A while back, I picked up a cheap Chinese knockoff of a usbASP programmer from Amazon…originally, it was to replace the crummy factory-installed firmware on the Anet A8 motherboard with Marlin. The programmer did its job at the time and was forgotten about for a while. (The A8’s motherboard, meanwhile, crapped the bed after I had only had the printer up and running for maybe a month. It’s long since been rebuilt into an AM8 and the electronics have likewise been through several upgrades, most recently to an SKR 1.4 Turbo with TMC5160 drivers just this past weekend…but that’s getting offtopic.)
I pulled the programmer out again to try configuring some ATMEGA328s for a project. They’re empty chips ordered from DigiKey a while back, and I figured I’d try throwing Optiboot onto them. This should be a simple matter of popping the ATMEGA328 off of an Arduino Uno, plugging in one of the empty chips, plugging the usbASP into the Arduino’s ICSP header, and invoking avrdude with the right options…right?
The programmer wasn’t having any of that. With the preprogrammed chip in the Arduino, avrdude identified the chip, read out the fuses, etc. With an empty chip, it wouldn’t read out the chip ID properly. It said something about not being able to set the clock speed and that an upgrade might fix it.
The homepage for the usbASP had some firmware images, so I grabbed the newest and flashed it according to these instructions. The clock-speed error was gone, but it still wouldn’t work. I tried swapping in other Arduinos and still had no luck.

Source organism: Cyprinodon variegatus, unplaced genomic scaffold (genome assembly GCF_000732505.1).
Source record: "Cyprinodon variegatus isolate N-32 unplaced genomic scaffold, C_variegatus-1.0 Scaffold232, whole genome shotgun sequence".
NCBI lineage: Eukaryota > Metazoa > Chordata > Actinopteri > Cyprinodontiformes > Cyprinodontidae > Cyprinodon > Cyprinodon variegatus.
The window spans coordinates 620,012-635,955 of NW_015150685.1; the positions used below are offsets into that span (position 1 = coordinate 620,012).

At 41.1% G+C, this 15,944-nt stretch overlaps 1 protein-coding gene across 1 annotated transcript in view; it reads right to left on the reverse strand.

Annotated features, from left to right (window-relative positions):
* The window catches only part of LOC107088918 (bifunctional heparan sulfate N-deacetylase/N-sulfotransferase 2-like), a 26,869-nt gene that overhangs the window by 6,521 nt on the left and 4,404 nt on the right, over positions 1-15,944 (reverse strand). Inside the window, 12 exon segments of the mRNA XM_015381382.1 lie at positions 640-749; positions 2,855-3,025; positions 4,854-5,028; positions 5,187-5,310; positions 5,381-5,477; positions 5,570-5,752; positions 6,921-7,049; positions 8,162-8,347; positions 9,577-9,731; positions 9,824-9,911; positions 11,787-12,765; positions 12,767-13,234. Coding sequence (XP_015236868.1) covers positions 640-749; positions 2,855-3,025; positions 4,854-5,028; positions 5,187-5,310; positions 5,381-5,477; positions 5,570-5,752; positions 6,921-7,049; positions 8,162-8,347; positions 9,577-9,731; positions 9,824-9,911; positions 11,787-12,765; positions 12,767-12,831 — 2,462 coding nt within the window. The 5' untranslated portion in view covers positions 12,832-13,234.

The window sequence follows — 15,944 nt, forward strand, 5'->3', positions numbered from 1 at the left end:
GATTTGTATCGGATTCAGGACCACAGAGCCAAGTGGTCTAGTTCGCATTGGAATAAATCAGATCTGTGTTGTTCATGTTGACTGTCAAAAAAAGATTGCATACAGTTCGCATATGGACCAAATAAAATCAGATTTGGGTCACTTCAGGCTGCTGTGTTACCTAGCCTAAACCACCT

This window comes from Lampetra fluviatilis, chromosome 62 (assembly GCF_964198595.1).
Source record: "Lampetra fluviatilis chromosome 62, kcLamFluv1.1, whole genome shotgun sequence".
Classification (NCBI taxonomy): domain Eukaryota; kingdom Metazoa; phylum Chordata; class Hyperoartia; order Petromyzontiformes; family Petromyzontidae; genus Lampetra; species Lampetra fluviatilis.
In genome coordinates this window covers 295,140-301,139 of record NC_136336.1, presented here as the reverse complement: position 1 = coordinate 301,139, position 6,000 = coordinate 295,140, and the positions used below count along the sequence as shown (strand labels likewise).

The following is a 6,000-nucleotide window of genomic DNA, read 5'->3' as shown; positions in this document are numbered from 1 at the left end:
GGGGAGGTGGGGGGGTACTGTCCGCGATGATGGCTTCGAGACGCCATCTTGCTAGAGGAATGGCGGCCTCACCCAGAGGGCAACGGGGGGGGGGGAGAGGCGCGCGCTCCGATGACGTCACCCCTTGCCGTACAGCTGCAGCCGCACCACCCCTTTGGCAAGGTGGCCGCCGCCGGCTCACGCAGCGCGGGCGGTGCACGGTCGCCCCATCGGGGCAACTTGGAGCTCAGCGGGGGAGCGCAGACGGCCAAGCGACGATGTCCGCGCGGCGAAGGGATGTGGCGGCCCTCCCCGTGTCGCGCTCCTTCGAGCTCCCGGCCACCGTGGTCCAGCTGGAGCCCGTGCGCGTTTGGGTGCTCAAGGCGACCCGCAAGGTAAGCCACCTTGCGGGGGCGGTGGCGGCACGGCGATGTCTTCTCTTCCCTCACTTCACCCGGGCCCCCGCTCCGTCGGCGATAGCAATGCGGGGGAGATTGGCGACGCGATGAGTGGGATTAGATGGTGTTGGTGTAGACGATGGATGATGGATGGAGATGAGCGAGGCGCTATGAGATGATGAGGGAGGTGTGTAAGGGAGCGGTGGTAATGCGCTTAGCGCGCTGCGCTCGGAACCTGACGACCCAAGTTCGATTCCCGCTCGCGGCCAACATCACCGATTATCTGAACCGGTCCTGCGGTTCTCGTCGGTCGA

A bit of poking around led me to this fork of the usbASP firmware, last updated just nine days ago. (By comparison, the “update” I had previously applied was already ten years old!) I burned that to the usbASP, popped an empty chip back into the Arduino Uno, and fired up avrdude. Success! I burned Optiboot, set the fuses, and switched cabling on the Arduino so it was connected with just a USB cable (as usual) instead of the usbASP. The Arduino IDE saw it; I was able to send the “blinky” example to it and get the onboard LED blinking.
I was also able to diddle the fuse settings to change speeds from 16 MHz down to as low as 1 MHz and to run off the internal oscillator instead of an external crystal. I have a stepper-motor tester I started building a while back that was stalled when I think I misprogrammed the fuses and switched it to crystal operation in a circuit with no crystal. Now that the programmer is properly sorted out, I think it’s time to dig up the parts and finish this project.